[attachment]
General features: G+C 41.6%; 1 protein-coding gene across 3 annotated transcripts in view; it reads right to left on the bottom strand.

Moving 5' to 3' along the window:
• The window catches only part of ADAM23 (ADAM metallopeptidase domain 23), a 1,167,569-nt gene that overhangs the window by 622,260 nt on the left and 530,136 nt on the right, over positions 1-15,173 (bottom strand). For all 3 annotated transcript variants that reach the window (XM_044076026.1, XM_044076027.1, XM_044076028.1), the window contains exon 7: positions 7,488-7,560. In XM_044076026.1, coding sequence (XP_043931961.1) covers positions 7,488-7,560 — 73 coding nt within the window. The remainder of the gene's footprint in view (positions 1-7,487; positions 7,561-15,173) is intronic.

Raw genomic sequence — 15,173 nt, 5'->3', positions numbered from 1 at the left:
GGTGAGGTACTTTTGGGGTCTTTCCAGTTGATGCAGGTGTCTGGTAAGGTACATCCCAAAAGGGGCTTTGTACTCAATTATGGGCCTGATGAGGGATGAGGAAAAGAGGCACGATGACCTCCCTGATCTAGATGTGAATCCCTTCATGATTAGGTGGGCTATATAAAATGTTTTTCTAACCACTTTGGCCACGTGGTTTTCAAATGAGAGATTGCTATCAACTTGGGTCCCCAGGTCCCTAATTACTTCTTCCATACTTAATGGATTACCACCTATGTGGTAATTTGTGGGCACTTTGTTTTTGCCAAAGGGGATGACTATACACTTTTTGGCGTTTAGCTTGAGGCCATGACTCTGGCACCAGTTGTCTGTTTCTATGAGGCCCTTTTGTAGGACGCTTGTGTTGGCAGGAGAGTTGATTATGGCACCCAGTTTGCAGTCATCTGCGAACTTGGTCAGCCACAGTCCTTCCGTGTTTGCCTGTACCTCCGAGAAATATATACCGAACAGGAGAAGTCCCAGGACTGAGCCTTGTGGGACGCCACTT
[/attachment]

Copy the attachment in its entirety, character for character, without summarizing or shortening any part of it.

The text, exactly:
General features: G+C 41.6%; 1 protein-coding gene across 3 annotated transcripts in view; it reads right to left on the bottom strand.

Moving 5' to 3' along the window:
• The window catches only part of ADAM23 (ADAM metallopeptidase domain 23), a 1,167,569-nt gene that overhangs the window by 622,260 nt on the left and 530,136 nt on the right, over positions 1-15,173 (bottom strand). For all 3 annotated transcript variants that reach the window (XM_044076026.1, XM_044076027.1, XM_044076028.1), the window contains exon 7: positions 7,488-7,560. In XM_044076026.1, coding sequence (XP_043931961.1) covers positions 7,488-7,560 — 73 coding nt within the window. The remainder of the gene's footprint in view (positions 1-7,487; positions 7,561-15,173) is intronic.

Raw genomic sequence — 15,173 nt, 5'->3', positions numbered from 1 at the left:
GGTGAGGTACTTTTGGGGTCTTTCCAGTTGATGCAGGTGTCTGGTAAGGTACATCCCAAAAGGGGCTTTGTACTCAATTATGGGCCTGATGAGGGATGAGGAAAAGAGGCACGATGACCTCCCTGATCTAGATGTGAATCCCTTCATGATTAGGTGGGCTATATAAAATGTTTTTCTAACCACTTTGGCCACGTGGTTTTCAAATGAGAGATTGCTATCAACTTGGGTCCCCAGGTCCCTAATTACTTCTTCCATACTTAATGGATTACCACCTATGTGGTAATTTGTGGGCACTTTGTTTTTGCCAAAGGGGATGACTATACACTTTTTGGCGTTTAGCTTGAGGCCATGACTCTGGCACCAGTTGTCTGTTTCTATGAGGCCCTTTTGTAGGACGCTTGTGTTGGCAGGAGAGTTGATTATGGCACCCAGTTTGCAGTCATCTGCGAACTTGGTCAGCCACAGTCCTTCCGTGTTTGCCTGTACCTCCGAGAAATATATACCGAACAGGAGAAGTCCCAGGACTGAGCCTTGTGGGACGCCACTT